How to combine close and distant reading within the history of science and ideas

Two examples from ongoing research


  • Annelie Drakman Institutionen för kultur och estetik, Stockholms universitet
  • Stefan Gelfgren



mixed methods, digital textual analysis, spatio-temporal map visualization, close reading, distant reading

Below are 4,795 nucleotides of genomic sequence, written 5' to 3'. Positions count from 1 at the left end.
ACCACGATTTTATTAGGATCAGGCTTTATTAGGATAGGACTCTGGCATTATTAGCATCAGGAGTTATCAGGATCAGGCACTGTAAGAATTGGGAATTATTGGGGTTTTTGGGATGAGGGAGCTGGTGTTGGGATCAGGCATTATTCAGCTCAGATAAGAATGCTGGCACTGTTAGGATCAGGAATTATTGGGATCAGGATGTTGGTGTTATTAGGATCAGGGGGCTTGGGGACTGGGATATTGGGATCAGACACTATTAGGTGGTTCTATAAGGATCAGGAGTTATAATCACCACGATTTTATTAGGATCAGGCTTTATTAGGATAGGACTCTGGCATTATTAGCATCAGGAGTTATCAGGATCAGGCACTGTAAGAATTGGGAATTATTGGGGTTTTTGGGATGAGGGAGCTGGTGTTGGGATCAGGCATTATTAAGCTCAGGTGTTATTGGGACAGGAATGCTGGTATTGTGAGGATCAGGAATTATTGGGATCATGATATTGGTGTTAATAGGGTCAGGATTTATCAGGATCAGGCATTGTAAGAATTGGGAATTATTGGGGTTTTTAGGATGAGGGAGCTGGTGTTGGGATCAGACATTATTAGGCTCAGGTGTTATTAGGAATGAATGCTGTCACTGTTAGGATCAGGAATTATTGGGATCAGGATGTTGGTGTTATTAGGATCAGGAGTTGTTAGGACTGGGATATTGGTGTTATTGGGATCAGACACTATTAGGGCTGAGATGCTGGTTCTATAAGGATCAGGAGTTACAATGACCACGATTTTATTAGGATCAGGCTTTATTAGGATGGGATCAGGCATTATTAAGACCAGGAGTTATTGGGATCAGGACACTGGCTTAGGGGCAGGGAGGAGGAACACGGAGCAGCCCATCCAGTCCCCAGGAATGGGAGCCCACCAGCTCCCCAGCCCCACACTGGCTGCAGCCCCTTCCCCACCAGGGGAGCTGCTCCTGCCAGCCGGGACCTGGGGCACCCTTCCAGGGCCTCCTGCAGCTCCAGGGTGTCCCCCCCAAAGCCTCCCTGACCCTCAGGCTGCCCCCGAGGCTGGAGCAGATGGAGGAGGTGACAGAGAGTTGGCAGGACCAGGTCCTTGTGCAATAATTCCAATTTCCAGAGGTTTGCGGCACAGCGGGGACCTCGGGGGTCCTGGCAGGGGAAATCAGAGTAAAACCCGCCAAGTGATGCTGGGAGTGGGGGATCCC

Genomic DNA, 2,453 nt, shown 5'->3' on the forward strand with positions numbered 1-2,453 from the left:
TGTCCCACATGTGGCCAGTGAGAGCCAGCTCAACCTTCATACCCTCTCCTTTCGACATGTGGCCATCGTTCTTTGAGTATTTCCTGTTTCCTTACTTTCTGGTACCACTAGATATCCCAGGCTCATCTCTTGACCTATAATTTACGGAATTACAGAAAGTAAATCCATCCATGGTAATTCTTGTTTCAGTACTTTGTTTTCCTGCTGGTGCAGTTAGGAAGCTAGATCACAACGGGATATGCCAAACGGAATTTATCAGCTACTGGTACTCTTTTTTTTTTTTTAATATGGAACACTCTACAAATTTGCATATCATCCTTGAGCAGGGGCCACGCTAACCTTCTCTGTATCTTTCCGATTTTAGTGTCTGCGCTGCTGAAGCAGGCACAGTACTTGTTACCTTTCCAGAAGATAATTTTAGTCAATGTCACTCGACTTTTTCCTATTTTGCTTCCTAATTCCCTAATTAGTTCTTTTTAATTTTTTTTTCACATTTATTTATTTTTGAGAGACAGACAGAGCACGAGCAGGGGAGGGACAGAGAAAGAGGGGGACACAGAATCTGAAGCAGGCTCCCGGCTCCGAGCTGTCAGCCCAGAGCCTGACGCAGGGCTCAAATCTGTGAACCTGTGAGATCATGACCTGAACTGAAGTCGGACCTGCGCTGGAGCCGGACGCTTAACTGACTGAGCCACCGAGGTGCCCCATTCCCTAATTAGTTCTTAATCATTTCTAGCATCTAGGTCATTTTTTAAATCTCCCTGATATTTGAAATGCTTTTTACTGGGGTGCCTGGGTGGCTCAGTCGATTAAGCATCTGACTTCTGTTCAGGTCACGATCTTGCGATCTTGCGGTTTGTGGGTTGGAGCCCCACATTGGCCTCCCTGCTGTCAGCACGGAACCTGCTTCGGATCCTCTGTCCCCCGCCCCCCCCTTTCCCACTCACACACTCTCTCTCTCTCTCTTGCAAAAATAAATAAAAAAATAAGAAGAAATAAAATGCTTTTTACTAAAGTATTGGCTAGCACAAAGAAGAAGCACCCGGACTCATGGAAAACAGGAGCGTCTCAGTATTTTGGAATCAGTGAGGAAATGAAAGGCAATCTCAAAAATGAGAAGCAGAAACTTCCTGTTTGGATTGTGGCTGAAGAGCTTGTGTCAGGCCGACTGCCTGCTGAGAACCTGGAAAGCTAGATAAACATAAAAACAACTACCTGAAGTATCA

This text gives two examples of how research within the history of science and ideas can make use of digital methods through a combination of close and distant reading. The first case maps all churches and prayer chapels in the Diocese of Luleå to answer the question if a Bible belt exists in Norrland; what it (if there is one) looks like, what its characteristics are, and how it has evolved over time. The spatio-temporal visualization both clarifies patterns of religious fervor and reveals “white spots”, creating questions for further research. In the second case distributional concept analysis is performed using Sketch Engine on the corpus enTenTen20, consisting of 38 billion words gathered in 2020 from the Anglophone Internet. Lists are assembled over which words are most often used together (co-locates) with creativity. Then, the research process is outlined, where use of such distant reading tools encourages returns to close readings of other materials (for instance speeches by American presidents) in an iterative process. The cases illustrate the benefits of moving between “distant” levels where digital methods show large patterns, and more specific, detailed, “close” levels, with focus on particular points of interest. We also show how this oscillation between large-scale computer aided methods, and small-scale interpretations generate new questions. Finally, we discuss our experiences of multidisciplinary approaches to digital history, and describe setbacks and unexpected wins.